Once Christmas and New Year have passed, I find myself blinking bemusedly into the expanse of January, feeling as bleak as the winter sunlight. The festivities are over, trees stripped of their twinkling lights, and everyone turns grimly to New Year resolutions, those puritanical punishments for the sins of excess.
It is a rude transition, this movement from merriment to austerity, celebration to regimen. And so I try to ease the shift, wind down the feasting with one final toast to the baby Jesus, one last excuse for a party. Conveniently, Epiphany, that much ignored feast of the three kings on January 6th, provides the perfect justification for a last culinary flourish. It also happens to be my half birthday, and although it is generally considered excessive to celebrate such a dubious occasion beyond the age of about eight, I don’t care.
This year I decided to bake a King’s cake to commemorate the occasion. Traditional versions are found in many places, from France to New Orleans to Mexico and back across the Atlantic to Spain. There is the Gallic gâteau des rois, a flaky pastry filled with thick almond paste, or the round Spanish brioche-like roscón de reyes decorated with candied fruit, or the frankly garish Louisiana king’s cake, heavy with colorful and sickly icing.
Not tempted by any of these, I decided to substitute a sweet I’ve long wished to make, that towering, regal Milanese pastry known as panaton, or panettone. The basic requirements for an Epiphany cake are simple: it must be round, in homage to a king’s crown, and it must contain a bean, or coin, or figurine—something inedible and symbolic of the baby Jesus. Traditions vary, but generally the one who finds the trinket in his or her portion of cake becomes king or queen for the day, with the bossing rights this implies. Panettone, in all its corpulent, fruit-flecked glory, seems ideal for the occasion. It is ample, fragrant, and flashy—an exceedingly Italian confection and in my opinion an auspicious way to begin the new year.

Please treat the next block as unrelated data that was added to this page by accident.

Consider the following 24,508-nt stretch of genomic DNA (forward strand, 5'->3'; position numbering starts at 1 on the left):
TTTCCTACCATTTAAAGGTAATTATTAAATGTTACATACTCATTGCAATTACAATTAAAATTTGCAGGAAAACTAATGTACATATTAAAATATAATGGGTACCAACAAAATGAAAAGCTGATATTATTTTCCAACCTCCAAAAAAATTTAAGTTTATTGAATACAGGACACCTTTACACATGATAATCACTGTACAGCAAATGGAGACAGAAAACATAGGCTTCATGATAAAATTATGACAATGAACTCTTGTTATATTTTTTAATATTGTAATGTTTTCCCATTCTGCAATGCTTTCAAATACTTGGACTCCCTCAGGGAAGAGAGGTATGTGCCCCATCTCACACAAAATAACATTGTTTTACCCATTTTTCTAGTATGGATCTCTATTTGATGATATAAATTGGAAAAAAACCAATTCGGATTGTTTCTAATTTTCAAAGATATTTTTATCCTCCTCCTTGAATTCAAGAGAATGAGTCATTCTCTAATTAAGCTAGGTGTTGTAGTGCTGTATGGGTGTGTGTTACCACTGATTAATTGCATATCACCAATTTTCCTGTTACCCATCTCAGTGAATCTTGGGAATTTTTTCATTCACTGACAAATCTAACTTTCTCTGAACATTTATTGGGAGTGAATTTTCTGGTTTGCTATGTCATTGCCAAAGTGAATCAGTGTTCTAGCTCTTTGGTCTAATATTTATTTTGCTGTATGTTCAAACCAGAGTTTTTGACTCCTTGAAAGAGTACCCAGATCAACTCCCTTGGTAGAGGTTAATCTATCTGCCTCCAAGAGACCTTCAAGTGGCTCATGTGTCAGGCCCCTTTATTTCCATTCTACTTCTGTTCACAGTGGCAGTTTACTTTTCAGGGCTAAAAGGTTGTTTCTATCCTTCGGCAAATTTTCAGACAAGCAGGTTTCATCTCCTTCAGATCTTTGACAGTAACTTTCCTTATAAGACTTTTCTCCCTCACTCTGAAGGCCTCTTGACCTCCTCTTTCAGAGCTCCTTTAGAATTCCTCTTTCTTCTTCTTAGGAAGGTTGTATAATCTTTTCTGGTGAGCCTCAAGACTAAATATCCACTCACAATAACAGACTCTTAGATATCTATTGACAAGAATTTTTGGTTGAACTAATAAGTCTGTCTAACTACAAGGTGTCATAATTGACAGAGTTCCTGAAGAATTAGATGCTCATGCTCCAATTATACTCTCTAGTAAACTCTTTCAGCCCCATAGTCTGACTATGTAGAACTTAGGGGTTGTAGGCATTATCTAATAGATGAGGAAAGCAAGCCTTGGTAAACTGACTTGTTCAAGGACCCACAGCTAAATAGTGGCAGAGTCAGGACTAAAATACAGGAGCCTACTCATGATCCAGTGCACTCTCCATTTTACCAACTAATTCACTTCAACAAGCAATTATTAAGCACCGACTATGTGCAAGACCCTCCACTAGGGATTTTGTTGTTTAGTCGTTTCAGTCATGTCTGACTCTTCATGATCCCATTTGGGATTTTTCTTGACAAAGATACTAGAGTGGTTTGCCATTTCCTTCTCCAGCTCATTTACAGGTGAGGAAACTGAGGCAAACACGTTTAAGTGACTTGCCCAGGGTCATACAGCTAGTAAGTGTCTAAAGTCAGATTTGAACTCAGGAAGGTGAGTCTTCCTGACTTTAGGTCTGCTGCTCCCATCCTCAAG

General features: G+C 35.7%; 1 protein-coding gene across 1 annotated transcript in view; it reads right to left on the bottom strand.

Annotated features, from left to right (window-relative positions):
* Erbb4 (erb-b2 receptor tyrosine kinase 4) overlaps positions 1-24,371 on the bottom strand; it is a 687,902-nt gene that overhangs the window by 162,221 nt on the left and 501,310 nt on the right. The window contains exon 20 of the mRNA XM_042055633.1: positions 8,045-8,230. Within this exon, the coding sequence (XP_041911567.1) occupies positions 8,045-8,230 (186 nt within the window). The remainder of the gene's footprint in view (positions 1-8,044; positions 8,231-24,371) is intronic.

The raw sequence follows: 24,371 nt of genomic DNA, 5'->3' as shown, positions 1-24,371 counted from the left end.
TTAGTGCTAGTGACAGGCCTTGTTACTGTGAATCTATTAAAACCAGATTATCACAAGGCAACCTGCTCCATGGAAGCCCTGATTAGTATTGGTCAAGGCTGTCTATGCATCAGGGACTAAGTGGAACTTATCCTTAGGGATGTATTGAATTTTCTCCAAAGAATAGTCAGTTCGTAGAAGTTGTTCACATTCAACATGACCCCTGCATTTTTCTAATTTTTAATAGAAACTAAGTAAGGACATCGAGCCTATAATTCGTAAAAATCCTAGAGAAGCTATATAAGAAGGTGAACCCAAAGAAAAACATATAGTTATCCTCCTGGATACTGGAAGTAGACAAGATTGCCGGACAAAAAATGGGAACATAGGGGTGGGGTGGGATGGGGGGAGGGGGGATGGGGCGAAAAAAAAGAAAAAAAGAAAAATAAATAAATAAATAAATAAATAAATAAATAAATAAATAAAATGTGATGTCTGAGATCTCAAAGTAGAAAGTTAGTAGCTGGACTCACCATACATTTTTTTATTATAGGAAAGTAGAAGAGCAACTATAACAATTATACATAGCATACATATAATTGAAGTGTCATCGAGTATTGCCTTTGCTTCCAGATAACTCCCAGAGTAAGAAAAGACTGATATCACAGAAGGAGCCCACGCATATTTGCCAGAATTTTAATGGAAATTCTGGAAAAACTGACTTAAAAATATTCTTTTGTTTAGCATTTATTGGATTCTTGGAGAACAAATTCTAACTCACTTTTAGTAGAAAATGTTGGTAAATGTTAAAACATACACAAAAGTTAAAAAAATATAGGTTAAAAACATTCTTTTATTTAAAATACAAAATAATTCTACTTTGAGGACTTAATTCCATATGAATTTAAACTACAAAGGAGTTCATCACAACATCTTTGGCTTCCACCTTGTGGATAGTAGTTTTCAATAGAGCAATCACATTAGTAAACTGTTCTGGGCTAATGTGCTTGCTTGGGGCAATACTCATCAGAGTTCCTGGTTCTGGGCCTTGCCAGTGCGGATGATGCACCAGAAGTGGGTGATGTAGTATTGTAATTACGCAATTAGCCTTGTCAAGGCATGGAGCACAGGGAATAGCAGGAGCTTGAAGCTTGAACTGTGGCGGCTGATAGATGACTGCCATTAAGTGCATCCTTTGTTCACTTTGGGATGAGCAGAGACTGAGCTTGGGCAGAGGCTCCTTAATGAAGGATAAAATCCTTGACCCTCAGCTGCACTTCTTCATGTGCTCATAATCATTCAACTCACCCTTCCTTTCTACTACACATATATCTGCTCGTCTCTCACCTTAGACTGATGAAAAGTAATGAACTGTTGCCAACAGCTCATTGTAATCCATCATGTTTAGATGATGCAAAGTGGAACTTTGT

In preparation for the panettone, I first needed to make candied lemon and orange peel. It is possible to buy this, but I was curious about the process and, since many bakers loudly despise store-bought peel, I wanted to see if the homemade stuff is worth the effort.
The verdict? Homemade peel not only contains a depth and intensity of flavor far superior to the commercial product, it is also easy and lusciously beautiful to prepare.
For a couple cups of finished candied peel you will need:
about 2 lemons and 2 oranges (or 2 lemons, 1orange, and 1 grapefruit)
4 cups sugar
4 cups water
Wash and dry the fruit. Using a sharp paring knife, cut through the skin (but not the flesh) and around the fruit, marking it into six evenly sized sections. Carefully pull the sections of peel off the flesh and save the latter for something else. Use your paring knife to cut away the soft, excess pith from the skin.
Submerge the skin in a pot of cold water, bring to the boil and then drain. Repeat twice. Heat 4 cups of water with 4 cups of sugar in a large, heavy-based saucepan and boil until sugar has dissolved. Add the peel, reduce to a simmer, and cook for about an hour, until the peel is bright and translucent.
Turn off heat and allow peel to cool a little. Then, using tongs or a slotted spoon, remove the peel from the syrup and lay on a wire rack to cool completely. Finally, roll the peel in sugar and store in a jar for later use.
Candied peel is essential for many Christmas or other wintry sweets including mince pies, fruit cake, German stollen and of course panettone. It can also be used to enliven fruit buns, to decorate cakes, or dipped in chocolate and eaten on its own as a luxurious treat.